There are times when you would like to teach a new cue for a particular behavior. Maybe you want to add a verbal cue to a hand signal or vice versa. Transferring cues in dog training really is not that difficult to do. I’ll explain below. First, I want to remind you about some cue basics.
Cues for behaviors. What are they?
Scientifically speaking, a cue is simply a stimulus that elicits a behavior. Discrimination is the tendency for learned behavior to occur in one situation but not in other situations. (Learning & Behavior, Paul Chance) Therefore, a change in the environment known as a discriminative stimulus becomes a cue for that behavior to be set into motion.
It is important to remember that it is the consequences of that behavior, positive or negative, that determine the future probability of that behavior occurring. The cue is simply an indicator to the learner that that window of time for that consequence to happen is now.
In other words, the cue is like a green light that tells the animal NOW is the time to do something in order to get something it values or move away from something it wants to avoid.
Discriminitive (environmental) cues are learned all the time from our pets. They can learn that the doorbell is a cue for jumping and barking to get fun humans to walk through. They learn that a human sitting at the table is a cue for pawing that human to get attention or a piece of food. They can also learn that proximity to another dog is a cue to move away to avoid the potential of a negative past consequence (maybe a dog growled or jumped on it, or the dog was yanked on its collar by its owner).
They can also learn that your word ‘sit’ or your hand signal is a cue for sitting to get great things to happen. Or any number of cues we teach them through training. Here is the tricky part…our pets are ALWAYS watching us. And they REALLY pay attention to our body language. That being said, they can easily pick up on our slight movement that we don’t even realize we are doing as another cue for a behavior such as, we may lean as we say a word or we may look in a direction. This is actually referred to as ‘double cuing’ and it is SO easy to do. The problem is that, when two cues are taught simultaneously, one has greater strength and one of those cues will likely not be an effective communication too.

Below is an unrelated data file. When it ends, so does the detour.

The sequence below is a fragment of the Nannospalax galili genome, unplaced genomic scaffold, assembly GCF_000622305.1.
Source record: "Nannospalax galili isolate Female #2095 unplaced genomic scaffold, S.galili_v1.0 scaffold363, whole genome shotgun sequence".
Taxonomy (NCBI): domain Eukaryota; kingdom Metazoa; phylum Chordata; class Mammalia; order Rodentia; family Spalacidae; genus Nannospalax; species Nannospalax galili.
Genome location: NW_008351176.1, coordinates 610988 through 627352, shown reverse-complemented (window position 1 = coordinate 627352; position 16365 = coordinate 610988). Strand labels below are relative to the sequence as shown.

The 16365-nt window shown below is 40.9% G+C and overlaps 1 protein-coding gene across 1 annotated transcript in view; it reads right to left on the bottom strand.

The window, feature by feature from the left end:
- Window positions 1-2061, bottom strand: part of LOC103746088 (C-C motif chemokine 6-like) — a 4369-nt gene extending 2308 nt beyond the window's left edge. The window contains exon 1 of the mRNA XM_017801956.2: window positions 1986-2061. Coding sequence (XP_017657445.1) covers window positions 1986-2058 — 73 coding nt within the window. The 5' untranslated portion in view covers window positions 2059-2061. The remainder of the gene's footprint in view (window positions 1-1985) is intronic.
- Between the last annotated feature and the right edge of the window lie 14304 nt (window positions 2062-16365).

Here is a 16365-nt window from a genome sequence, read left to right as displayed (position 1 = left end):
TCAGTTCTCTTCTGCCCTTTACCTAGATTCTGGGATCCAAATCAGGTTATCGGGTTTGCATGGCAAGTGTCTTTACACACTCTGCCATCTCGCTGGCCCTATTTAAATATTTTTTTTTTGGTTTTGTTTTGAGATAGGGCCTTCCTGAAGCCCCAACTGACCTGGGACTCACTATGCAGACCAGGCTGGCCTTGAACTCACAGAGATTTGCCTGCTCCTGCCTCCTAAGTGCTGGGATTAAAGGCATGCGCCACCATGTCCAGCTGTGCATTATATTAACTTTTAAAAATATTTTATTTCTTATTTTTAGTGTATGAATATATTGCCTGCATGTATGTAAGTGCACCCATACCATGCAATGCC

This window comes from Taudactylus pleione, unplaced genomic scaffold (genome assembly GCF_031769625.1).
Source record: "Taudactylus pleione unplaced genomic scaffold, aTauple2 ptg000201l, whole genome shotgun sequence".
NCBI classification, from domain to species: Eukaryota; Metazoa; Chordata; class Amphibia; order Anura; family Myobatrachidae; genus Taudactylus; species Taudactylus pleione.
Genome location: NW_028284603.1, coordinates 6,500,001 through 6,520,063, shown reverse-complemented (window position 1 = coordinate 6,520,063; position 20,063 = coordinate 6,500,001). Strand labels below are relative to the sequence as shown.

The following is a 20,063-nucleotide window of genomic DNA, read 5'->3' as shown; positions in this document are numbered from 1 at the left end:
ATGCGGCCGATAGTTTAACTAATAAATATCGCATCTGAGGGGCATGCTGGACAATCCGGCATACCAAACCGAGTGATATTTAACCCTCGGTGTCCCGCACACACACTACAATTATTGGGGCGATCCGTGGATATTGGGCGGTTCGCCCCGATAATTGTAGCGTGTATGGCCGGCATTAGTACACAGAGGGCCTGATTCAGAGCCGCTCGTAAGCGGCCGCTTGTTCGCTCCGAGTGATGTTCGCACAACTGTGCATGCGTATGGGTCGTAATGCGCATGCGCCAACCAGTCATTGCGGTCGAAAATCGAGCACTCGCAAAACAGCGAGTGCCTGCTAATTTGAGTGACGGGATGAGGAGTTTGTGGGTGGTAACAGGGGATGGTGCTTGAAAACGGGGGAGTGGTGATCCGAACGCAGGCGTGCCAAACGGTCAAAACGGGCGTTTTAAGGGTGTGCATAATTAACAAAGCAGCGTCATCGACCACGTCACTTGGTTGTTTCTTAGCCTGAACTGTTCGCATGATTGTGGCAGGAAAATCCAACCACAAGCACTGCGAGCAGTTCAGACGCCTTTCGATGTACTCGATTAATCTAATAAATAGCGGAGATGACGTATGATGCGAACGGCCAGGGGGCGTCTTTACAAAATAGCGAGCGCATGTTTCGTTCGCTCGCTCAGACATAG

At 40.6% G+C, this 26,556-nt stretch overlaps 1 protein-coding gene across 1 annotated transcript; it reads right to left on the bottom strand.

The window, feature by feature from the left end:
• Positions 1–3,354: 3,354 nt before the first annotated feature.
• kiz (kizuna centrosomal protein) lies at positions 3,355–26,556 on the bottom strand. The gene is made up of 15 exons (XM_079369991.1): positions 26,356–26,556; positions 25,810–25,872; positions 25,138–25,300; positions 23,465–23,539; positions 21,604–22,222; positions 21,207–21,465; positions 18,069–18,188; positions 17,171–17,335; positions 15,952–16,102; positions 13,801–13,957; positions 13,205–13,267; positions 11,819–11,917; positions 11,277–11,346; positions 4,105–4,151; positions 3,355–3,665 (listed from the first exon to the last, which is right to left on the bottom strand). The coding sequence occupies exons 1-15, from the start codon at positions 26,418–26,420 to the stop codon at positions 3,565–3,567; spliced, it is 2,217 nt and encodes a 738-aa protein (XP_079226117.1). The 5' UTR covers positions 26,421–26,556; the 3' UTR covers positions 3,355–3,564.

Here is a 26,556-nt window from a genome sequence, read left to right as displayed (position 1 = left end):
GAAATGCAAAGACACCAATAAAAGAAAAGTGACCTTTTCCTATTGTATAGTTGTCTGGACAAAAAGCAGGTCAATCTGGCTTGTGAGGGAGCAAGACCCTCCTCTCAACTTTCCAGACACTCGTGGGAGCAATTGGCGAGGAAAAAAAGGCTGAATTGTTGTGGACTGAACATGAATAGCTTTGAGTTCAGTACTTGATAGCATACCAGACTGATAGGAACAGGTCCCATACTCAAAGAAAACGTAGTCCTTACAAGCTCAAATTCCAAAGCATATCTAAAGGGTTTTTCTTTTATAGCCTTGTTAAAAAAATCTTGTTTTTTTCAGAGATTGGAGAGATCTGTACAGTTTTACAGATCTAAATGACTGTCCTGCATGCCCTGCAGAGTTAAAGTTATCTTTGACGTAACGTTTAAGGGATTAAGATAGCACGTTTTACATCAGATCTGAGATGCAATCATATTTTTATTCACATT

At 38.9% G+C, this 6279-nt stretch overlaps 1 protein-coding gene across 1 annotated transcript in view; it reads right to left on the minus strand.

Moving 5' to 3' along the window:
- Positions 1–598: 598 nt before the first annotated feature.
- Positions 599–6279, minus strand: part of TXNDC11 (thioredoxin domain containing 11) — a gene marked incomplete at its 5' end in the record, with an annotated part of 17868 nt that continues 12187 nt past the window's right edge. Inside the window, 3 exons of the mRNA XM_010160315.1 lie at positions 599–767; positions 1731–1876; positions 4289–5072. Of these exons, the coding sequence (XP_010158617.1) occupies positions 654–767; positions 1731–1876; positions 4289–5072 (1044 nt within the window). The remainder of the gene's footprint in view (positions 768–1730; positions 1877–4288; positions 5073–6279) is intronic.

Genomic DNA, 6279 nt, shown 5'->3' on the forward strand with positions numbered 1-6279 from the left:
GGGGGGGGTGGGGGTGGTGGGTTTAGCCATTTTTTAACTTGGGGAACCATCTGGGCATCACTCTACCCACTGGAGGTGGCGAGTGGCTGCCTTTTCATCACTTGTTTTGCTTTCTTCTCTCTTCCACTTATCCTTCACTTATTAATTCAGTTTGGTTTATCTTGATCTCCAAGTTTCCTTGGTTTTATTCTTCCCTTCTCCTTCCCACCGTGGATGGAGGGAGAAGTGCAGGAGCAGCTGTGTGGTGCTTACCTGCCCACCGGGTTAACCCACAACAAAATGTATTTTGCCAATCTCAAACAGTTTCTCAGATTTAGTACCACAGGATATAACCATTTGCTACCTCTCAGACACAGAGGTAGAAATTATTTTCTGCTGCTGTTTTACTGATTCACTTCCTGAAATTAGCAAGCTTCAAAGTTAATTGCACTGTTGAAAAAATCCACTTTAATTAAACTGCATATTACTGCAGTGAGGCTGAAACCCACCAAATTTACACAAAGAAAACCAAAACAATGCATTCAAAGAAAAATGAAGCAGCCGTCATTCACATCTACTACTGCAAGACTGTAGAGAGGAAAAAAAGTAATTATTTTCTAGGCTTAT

Teaching one cue at a time is the most effective, however, you can still have different cues for the same behavior. They should just be taught separately for greatest understanding and retention by the learner. Transfering that meaning from one cue to another is not that difficult. I’ll explain below.
First, here is a recap of qualities of effective cues (in positive training):
- They are simple, unique and consistent.
- You should say the cue only once.
- Only behaviors that are cued will receive reinforcement (from you)
How do you create new cues for the same behavior?
Firstly, come up with a second cue that is easily decipherable from the original cue (and different from cues for other learned behaviors). As an example, if you have taught your dog to hand target with a cue of an extended hand and open palm, then you would not want to teach an open palm as a cue for standing as well.
Once you have decided on your new cue, here are the basic steps for teaching it.
- Give the new cue.
- Then give the old cue.
- Then, when your dog does the behavior, mark it and reinforce it as you have in the past.
Do this for two or three sessions of ten to twenty reps each. Then, begin to pause for a moment in between the new and old cue. Your dog will likely do the behavior as it learns (from past experience) that the new cue predicts the new cue. If it does the behavior, immediately mark and reinforce it. Soon you will be using the new cue only.
Note that if your dog does not do the behavior when only given the new cue, this is feedback that you need more positive practice in building that association between the new and old cues (and the reinforcement).
You will need to “proof” the new cue for all relevant aspects of fluency: distraction, distance, duration, fluency, speed, precision, and the ultimate goal – stimulus control. The good news is that if your original cue was well-proofed to fluency, the process of proofing the new cue will be significantly faster the second time around.